6 Ways to Machine-Wash Your Bras Without Ruining Them

Hand-wash? Haha — yeah, right.

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Everyone and their mom, from lingerie experts to laundering experts, will tell you that you must always hand-wash your bras. (Why? Because bras are delicate, high-maintenance pieces of work and they need the requisite care.)

But here in the real world, I know that most of you are chucking your bras in the washing machine along with the rest of your clothes. It's just life! You have dates to go on and friends to see over brunch and entire seasons of Netflix shows to catch up on. And you know what? That's fine.

If you must launder your bras in a machine, you now have this handy guide to make sure you do it the right way. 

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The gentle or delicates cycle on a washing machine will come the closest to replicating hand-washing, so that's the one you should use. (Quick lesson: Washing machine cycles are based on the speed of the wash and spin cycles. The slower the speed, the less abrasion and agitation the clothes are subjected to. In the case of your bras, slower is better because the elastic and any embellishments on the bra benefit from dealing with less stress.)

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Specialty detergents designed for use on bras and other delicate garments like shapewear or cashmere sweaters are a great choice whether you're washing your bras by hand or in the machine. You can find delicates detergents in a range of prices, from the wallet-friendly Ecover Delicate Wash to the pricier Delicate Wash by The Laundress

If you want something more multipurpose, opt for an eco-friendly detergent, like Seventh Generation Natural Laundry Detergent, or one of those "free and clear" options that most of the  major laundry detergent brands offer (like Tide Free & Gentle or Wisk Free & Pure). Those detergents will be gentle enough for bras but effective enough for use on less delicate items of clothing. 

One of the problems with machine washing bras is that the straps and hooks can easily become tangled or snagged on other garments during the wash and spin cycles. Putting bras into zip-up mesh bags will protect the straps from winding around larger items and becoming stretched out. They will also help to keep hooks from snagging materials like fine cottons. Just be sure not to overstuff the bags, which will prevent the bras from getting fully clean.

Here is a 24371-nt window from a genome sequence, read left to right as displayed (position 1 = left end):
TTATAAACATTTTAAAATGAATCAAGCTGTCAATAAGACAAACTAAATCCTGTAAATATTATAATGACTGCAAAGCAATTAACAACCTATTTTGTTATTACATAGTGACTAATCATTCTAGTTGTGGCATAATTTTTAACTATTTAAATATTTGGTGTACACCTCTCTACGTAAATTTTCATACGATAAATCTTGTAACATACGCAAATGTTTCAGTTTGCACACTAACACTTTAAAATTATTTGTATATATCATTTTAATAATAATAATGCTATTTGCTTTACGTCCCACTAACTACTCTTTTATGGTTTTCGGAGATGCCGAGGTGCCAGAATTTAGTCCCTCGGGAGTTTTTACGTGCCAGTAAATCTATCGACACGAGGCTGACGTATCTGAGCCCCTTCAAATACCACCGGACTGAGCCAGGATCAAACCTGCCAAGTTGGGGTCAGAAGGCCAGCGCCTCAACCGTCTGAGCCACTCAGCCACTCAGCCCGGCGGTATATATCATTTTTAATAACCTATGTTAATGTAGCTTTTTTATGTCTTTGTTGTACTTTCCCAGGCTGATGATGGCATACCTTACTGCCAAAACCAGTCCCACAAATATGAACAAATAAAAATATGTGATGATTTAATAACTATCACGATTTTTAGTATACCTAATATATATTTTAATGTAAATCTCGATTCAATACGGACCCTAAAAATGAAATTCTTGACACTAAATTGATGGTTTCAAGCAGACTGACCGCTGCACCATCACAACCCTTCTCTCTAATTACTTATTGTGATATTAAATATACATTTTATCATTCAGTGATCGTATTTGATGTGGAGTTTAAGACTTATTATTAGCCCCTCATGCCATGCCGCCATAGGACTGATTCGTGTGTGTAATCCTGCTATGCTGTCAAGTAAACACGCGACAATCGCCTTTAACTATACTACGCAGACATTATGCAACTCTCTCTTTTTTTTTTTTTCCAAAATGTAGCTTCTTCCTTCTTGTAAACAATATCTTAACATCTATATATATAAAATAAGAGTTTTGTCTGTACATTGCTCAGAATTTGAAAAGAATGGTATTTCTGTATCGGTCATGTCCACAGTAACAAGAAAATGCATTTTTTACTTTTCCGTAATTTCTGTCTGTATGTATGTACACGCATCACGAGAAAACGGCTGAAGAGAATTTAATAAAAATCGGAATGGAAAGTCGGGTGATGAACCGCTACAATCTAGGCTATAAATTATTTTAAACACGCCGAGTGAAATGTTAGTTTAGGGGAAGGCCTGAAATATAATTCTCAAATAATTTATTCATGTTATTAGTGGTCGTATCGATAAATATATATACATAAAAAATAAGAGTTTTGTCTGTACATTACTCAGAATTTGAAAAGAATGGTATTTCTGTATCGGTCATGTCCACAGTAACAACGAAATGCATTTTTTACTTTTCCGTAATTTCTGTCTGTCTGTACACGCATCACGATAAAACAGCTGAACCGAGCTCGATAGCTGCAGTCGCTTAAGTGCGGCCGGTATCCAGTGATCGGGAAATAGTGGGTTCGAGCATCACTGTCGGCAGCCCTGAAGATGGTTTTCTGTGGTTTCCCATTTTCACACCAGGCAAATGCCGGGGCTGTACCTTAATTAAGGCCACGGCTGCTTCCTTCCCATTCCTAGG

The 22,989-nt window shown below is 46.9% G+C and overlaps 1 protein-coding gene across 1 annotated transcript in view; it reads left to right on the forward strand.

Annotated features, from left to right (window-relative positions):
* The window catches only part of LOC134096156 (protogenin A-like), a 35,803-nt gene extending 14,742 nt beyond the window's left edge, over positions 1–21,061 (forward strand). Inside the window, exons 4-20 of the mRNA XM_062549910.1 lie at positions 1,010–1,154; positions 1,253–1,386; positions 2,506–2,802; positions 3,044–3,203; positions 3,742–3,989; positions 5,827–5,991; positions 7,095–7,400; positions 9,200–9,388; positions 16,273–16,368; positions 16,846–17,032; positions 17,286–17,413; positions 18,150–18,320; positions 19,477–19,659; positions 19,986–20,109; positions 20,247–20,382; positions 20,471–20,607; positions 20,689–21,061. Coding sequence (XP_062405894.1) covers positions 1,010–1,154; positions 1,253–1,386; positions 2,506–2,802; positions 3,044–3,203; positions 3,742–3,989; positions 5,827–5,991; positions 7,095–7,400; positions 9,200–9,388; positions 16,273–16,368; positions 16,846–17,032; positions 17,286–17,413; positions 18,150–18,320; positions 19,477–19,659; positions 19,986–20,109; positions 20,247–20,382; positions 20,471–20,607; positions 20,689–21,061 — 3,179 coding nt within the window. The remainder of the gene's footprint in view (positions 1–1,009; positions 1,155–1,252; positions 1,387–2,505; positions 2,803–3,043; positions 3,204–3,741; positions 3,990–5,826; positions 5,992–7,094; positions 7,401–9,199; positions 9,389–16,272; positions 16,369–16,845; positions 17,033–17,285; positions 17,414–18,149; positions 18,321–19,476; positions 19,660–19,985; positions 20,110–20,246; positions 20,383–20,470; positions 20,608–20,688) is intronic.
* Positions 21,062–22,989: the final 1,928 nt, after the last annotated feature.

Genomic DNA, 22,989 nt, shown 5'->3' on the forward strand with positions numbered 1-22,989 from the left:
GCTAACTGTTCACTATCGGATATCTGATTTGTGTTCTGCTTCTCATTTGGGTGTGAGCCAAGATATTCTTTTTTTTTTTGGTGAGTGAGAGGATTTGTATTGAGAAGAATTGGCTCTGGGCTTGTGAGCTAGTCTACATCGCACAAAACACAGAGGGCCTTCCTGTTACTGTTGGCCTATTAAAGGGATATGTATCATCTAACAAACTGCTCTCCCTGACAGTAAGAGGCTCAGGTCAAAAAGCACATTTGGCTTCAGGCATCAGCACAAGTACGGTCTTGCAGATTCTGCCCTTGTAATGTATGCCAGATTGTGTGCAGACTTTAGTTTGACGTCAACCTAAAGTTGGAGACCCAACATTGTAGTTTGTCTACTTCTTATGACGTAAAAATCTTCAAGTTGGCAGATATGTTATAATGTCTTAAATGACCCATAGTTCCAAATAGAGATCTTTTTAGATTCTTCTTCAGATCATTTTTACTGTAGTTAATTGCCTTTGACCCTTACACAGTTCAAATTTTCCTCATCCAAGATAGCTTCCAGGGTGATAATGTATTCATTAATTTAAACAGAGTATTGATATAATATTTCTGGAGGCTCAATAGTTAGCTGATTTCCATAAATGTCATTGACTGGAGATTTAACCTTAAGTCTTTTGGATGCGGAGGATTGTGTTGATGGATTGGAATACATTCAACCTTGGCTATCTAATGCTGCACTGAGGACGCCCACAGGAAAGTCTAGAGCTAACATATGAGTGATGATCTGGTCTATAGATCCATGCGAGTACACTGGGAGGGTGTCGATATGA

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Large Lingerie Wash Bag, NORDSTROM, $12

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Even if you're diligent about putting bras in protective mesh bags, you should still avoid machine-washing delicates with heavy items like jeans, sweatshirts, or towels. Those things are likely to cause damage to elastic, and metal or plastic underwire.

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Here's where the hard line comes in: Never put your bras in the dryer. You should always hang your bras to dry or lay them flat. If you opt to hang a bra to dry, do so by the center gore (the piece in between the cups) rather than by the straps, which will get stretched out because the wet cups will pull the garment downward. That mesh bag will come in handy for this purpose—you can just pluck it right out of the wash and set it aside before transferring the rest of the load to the dryer.

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Somewhere in between hand- and machine-washing lies this neat trick, which will buy you a few more wears in between washings: Shower-rinsing! It is exactly what it sounds like—take your bra into the shower with you and rinse it with water, which will help to wick away body oil and skin buildup, then hang it by the center gore to dry. Frequent rinsing will help you cut back on the frequency with which you need to launder your bra, which means it won't be subjected to the potential damage machine-washing can cause.